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Kedgley urges precautionary approach to vCJD scare

Kedgley urges precautionary approach to vCJD scare

Green MP Sue Kedgley is calling for scrutiny of our BSE controls, in the wake of revelations that a Waikato man may be suffering from the related "variant" Creutzfeldt-Jakob Disease (vCJD.)

"Regardless of whether this case is confirmed as vCJD or not, this scare should serve as a wake-up call that New Zealand is not the safe haven that health and agriculture officials would have us believe.

"The UN Food and Agriculture Organisation has warned that more than 100 countries are at risk of developing - and spreading - BSE because they have received stocks of potentially contaminated feed from Britain.

"Because if the poor testing regimes in these countries, and the time it takes for vCJD to emerge, there is the very real risk that the disease can have been spreading silently through the food chains of our trading partners for years.

"We have imported beef and beef food products from other high-risk countries.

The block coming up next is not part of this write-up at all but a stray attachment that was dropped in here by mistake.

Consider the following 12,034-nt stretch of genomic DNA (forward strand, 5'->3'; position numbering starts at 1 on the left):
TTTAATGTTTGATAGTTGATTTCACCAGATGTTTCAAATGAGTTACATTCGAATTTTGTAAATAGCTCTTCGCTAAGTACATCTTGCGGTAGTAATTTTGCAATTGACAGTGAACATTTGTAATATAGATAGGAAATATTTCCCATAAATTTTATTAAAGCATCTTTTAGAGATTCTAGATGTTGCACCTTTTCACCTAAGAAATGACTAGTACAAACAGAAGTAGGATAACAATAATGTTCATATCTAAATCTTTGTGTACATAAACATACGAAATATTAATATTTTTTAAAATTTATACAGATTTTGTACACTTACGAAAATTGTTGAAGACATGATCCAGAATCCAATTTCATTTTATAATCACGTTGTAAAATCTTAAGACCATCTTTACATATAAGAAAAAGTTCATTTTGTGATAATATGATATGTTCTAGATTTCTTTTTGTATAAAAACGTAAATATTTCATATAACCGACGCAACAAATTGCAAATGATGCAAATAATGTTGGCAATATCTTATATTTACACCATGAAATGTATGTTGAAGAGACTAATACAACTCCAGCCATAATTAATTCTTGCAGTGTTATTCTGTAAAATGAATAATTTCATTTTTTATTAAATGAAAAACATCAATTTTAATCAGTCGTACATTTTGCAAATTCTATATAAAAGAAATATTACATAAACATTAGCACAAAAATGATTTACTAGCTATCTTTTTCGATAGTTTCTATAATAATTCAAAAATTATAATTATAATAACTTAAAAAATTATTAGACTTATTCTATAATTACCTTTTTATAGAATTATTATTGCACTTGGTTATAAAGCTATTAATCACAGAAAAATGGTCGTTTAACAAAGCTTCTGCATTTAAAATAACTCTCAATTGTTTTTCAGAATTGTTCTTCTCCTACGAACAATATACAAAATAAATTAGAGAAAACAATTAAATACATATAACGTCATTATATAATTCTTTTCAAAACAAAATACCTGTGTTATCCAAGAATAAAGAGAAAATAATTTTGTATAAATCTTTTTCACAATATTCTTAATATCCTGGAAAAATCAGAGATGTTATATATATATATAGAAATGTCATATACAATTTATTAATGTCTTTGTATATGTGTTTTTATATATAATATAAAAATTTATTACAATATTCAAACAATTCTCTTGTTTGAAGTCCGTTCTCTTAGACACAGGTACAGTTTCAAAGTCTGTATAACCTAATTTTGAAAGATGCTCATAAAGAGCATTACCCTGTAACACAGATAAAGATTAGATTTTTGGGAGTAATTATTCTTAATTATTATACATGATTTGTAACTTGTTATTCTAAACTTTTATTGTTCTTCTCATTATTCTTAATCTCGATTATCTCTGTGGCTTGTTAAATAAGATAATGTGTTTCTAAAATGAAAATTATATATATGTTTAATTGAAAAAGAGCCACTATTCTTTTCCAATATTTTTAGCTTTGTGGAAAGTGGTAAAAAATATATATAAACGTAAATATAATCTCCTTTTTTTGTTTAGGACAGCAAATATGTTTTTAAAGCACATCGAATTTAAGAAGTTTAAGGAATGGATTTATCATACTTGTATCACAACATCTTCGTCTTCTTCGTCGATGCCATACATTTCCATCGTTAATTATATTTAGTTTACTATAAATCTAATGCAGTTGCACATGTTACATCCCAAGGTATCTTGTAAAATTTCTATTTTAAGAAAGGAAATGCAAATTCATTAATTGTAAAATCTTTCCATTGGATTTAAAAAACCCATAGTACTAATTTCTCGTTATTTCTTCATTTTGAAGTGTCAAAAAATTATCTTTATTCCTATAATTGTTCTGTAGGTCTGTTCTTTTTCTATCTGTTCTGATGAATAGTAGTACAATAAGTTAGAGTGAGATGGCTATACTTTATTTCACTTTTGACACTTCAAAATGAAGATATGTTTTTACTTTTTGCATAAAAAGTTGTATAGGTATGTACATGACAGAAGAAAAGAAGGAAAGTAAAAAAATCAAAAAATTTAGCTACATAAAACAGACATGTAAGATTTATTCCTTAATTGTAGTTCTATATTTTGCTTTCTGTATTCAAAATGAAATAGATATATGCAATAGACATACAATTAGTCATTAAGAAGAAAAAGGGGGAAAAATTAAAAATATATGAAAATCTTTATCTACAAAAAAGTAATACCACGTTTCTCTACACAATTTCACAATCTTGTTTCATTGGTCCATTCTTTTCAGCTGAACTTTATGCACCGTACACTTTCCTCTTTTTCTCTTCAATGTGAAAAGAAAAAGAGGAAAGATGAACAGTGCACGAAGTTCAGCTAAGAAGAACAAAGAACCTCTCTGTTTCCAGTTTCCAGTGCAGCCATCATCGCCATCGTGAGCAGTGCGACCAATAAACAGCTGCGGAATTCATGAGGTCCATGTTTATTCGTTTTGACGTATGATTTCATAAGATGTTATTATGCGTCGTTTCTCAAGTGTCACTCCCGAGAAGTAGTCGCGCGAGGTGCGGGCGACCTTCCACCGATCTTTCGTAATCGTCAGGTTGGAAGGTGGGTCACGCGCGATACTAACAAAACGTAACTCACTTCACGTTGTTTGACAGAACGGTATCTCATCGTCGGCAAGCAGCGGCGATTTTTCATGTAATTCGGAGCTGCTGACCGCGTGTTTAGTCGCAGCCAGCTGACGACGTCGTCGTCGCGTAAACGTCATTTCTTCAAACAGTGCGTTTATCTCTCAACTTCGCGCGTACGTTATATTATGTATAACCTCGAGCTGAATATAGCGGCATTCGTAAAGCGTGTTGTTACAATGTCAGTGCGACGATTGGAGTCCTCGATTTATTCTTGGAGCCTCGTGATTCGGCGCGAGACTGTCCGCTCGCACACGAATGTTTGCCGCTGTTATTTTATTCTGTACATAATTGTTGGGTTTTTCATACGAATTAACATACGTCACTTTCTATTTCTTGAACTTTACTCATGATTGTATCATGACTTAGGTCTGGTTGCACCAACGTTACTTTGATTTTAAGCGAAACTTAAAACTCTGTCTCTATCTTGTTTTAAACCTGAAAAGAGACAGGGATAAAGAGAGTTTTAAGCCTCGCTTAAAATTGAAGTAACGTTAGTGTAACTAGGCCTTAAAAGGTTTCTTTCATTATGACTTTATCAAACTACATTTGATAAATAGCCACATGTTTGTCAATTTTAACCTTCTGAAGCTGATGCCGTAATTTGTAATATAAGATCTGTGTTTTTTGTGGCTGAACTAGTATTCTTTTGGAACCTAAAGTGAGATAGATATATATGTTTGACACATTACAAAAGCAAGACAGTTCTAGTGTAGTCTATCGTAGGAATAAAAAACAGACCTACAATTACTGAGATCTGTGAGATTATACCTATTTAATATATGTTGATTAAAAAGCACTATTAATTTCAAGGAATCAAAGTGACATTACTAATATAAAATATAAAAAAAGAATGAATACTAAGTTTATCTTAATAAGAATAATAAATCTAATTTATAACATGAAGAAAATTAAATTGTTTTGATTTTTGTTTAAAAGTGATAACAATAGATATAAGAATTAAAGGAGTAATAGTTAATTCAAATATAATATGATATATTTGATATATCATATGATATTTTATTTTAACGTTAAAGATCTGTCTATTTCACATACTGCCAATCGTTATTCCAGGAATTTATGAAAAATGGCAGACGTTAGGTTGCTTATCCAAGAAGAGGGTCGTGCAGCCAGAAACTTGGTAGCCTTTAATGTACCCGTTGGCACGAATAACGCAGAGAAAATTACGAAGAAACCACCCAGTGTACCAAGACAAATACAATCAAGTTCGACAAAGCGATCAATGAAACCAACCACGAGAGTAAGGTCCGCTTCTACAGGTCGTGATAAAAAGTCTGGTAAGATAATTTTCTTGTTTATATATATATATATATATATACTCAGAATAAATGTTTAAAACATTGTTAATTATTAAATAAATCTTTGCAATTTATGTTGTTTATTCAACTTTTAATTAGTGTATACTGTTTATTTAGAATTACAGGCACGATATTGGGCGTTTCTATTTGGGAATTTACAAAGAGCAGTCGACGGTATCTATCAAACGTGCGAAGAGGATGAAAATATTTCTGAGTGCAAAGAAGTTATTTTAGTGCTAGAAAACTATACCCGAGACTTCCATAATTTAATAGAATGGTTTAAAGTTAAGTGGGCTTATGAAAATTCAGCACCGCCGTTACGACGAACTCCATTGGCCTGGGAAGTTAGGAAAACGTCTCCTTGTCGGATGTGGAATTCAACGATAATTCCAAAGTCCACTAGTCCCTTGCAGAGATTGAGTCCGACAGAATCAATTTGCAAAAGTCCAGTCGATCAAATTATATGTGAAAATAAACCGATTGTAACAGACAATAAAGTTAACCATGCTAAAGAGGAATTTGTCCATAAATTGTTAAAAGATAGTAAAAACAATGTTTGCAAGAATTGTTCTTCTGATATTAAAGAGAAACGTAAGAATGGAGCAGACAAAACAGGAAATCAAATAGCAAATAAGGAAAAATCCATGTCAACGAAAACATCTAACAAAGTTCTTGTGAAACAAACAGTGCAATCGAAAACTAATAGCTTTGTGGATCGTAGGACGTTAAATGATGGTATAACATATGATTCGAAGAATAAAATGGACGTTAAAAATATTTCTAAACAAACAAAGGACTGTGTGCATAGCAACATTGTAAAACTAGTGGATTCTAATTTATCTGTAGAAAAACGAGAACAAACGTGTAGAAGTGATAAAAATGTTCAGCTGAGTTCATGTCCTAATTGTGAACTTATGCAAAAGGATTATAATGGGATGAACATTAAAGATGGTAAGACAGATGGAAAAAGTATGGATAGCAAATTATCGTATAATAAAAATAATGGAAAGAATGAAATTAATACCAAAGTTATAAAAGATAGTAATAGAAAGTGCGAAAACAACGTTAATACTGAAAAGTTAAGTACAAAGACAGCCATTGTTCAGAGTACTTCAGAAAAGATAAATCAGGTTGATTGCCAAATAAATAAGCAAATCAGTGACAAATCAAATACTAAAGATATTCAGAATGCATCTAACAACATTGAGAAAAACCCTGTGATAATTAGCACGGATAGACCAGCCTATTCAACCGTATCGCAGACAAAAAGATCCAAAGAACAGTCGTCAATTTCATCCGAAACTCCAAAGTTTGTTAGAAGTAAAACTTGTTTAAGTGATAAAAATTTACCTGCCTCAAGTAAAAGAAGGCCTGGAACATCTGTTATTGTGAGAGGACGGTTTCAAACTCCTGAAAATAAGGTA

"The European Union's Scientific Steering Committee found that New Zealand was unlikely to have BSE, but also found that if infected tissue ever did reach this country it would rapidly spread through our food chain because of our 'very unstable' internal controls.

"These include not removing 'high risk' tissues and organs from cattle carcasses and not using the high temperature system now mandatory in Europe to pressure cook slaughtered meat.

"Another concern is the continuing import of gelatine, pharmaceuticals and cosmetics which may contain bovine material.

"The Waikato case may not involve vCJD - and we sincerely hope it does not - but given our lax controls it is possible that BSE will eventually reach here, with disastrous consequences.

"This is too big an issue for our fate to be left in the hands of a small group of scientific advisors," said Sue Kedgley. "It needs, and deserves, the scrutiny of farmers, the public and MPs."

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